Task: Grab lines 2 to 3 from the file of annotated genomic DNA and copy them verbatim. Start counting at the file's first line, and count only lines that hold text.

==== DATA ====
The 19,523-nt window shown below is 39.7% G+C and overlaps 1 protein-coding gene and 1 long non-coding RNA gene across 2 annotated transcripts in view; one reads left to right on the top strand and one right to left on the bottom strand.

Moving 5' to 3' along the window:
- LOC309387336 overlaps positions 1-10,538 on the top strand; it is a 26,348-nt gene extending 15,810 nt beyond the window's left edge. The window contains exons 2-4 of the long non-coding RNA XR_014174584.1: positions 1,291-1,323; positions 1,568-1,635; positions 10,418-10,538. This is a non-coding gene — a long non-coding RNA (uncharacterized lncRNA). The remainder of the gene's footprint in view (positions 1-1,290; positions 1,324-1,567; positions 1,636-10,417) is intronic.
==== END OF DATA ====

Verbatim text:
Moving 5' to 3' along the window:
- LOC309387336 overlaps positions 1-10,538 on the top strand; it is a 26,348-nt gene extending 15,810 nt beyond the window's left edge. The window contains exons 2-4 of the long non-coding RNA XR_014174584.1: positions 1,291-1,323; positions 1,568-1,635; positions 10,418-10,538. This is a non-coding gene — a long non-coding RNA (uncharacterized lncRNA). The remainder of the gene's footprint in view (positions 1-1,290; positions 1,324-1,567; positions 1,636-10,417) is intronic.